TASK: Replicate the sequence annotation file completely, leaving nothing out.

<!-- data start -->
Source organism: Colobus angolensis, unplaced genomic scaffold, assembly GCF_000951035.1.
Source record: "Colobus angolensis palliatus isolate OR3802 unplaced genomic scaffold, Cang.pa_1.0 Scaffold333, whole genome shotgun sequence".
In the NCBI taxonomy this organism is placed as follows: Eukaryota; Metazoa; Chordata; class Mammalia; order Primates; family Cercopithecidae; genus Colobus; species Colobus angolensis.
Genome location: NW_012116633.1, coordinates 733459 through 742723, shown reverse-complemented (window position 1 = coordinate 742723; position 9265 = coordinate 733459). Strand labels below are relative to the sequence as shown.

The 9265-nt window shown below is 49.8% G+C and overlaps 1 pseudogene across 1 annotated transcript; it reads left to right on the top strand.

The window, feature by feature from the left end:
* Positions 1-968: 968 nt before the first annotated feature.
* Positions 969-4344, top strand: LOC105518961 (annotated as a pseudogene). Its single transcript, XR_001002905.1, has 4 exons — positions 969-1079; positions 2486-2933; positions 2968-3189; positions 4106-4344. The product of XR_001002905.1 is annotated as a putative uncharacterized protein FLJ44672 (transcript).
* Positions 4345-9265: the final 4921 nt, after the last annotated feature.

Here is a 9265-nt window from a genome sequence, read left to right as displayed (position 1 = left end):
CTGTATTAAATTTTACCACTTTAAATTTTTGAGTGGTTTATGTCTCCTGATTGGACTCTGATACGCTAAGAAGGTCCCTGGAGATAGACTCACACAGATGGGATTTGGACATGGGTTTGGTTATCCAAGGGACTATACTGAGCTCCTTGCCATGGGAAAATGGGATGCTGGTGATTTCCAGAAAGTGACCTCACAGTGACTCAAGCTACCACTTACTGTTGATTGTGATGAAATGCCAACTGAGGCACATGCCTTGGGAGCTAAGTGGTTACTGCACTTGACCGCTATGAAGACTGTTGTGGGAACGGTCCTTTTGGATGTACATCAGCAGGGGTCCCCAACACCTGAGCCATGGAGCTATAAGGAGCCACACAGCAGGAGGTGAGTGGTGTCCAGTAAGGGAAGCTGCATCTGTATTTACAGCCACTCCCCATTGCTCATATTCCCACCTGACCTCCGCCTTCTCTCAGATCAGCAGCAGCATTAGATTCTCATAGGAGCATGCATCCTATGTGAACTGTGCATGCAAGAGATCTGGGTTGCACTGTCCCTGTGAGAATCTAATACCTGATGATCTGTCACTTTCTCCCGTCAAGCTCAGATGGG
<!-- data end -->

Source organism: Colobus angolensis, unplaced genomic scaffold, assembly GCF_000951035.1.
Source record: "Colobus angolensis palliatus isolate OR3802 unplaced genomic scaffold, Cang.pa_1.0 Scaffold333, whole genome shotgun sequence".
In the NCBI taxonomy this organism is placed as follows: Eukaryota; Metazoa; Chordata; class Mammalia; order Primates; family Cercopithecidae; genus Colobus; species Colobus angolensis.
Genome location: NW_012116633.1, coordinates 733459 through 742723, shown reverse-complemented (window position 1 = coordinate 742723; position 9265 = coordinate 733459). Strand labels below are relative to the sequence as shown.

The 9265-nt window shown below is 49.8% G+C and overlaps 1 pseudogene across 1 annotated transcript; it reads left to right on the top strand.

The window, feature by feature from the left end:
* Positions 1-968: 968 nt before the first annotated feature.
* Positions 969-4344, top strand: LOC105518961 (annotated as a pseudogene). Its single transcript, XR_001002905.1, has 4 exons — positions 969-1079; positions 2486-2933; positions 2968-3189; positions 4106-4344. The product of XR_001002905.1 is annotated as a putative uncharacterized protein FLJ44672 (transcript).
* Positions 4345-9265: the final 4921 nt, after the last annotated feature.

Here is a 9265-nt window from a genome sequence, read left to right as displayed (position 1 = left end):
CTGTATTAAATTTTACCACTTTAAATTTTTGAGTGGTTTATGTCTCCTGATTGGACTCTGATACGCTAAGAAGGTCCCTGGAGATAGACTCACACAGATGGGATTTGGACATGGGTTTGGTTATCCAAGGGACTATACTGAGCTCCTTGCCATGGGAAAATGGGATGCTGGTGATTTCCAGAAAGTGACCTCACAGTGACTCAAGCTACCACTTACTGTTGATTGTGATGAAATGCCAACTGAGGCACATGCCTTGGGAGCTAAGTGGTTACTGCACTTGACCGCTATGAAGACTGTTGTGGGAACGGTCCTTTTGGATGTACATCAGCAGGGGTCCCCAACACCTGAGCCATGGAGCTATAAGGAGCCACACAGCAGGAGGTGAGTGGTGTCCAGTAAGGGAAGCTGCATCTGTATTTACAGCCACTCCCCATTGCTCATATTCCCACCTGACCTCCGCCTTCTCTCAGATCAGCAGCAGCATTAGATTCTCATAGGAGCATGCATCCTATGTGAACTGTGCATGCAAGAGATCTGGGTTGCACTGTCCCTGTGAGAATCTAATACCTGATGATCTGTCACTTTCTCCCGTCAAGCTCAGATGGG